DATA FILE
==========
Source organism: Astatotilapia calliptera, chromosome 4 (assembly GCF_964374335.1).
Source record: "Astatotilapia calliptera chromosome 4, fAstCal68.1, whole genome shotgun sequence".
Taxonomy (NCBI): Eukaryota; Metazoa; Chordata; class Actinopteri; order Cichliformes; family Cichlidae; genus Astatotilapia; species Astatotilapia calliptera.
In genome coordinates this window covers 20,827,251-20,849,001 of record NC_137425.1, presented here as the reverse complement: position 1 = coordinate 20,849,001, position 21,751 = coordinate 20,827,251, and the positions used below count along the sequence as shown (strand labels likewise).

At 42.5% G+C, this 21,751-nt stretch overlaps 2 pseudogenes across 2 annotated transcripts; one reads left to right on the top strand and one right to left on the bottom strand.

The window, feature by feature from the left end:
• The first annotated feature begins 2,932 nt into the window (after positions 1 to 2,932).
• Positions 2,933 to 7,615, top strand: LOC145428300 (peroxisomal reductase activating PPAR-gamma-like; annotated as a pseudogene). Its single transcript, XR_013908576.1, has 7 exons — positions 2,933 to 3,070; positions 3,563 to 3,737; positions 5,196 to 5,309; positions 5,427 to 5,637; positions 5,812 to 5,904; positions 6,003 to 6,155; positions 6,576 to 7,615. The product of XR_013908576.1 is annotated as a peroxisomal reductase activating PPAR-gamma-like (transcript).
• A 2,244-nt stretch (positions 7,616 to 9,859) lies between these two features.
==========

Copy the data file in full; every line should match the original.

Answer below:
Source organism: Astatotilapia calliptera, chromosome 4 (assembly GCF_964374335.1).
Source record: "Astatotilapia calliptera chromosome 4, fAstCal68.1, whole genome shotgun sequence".
Taxonomy (NCBI): Eukaryota; Metazoa; Chordata; class Actinopteri; order Cichliformes; family Cichlidae; genus Astatotilapia; species Astatotilapia calliptera.
In genome coordinates this window covers 20,827,251-20,849,001 of record NC_137425.1, presented here as the reverse complement: position 1 = coordinate 20,849,001, position 21,751 = coordinate 20,827,251, and the positions used below count along the sequence as shown (strand labels likewise).

At 42.5% G+C, this 21,751-nt stretch overlaps 2 pseudogenes across 2 annotated transcripts; one reads left to right on the top strand and one right to left on the bottom strand.

The window, feature by feature from the left end:
• The first annotated feature begins 2,932 nt into the window (after positions 1 to 2,932).
• Positions 2,933 to 7,615, top strand: LOC145428300 (peroxisomal reductase activating PPAR-gamma-like; annotated as a pseudogene). Its single transcript, XR_013908576.1, has 7 exons — positions 2,933 to 3,070; positions 3,563 to 3,737; positions 5,196 to 5,309; positions 5,427 to 5,637; positions 5,812 to 5,904; positions 6,003 to 6,155; positions 6,576 to 7,615. The product of XR_013908576.1 is annotated as a peroxisomal reductase activating PPAR-gamma-like (transcript).
• A 2,244-nt stretch (positions 7,616 to 9,859) lies between these two features.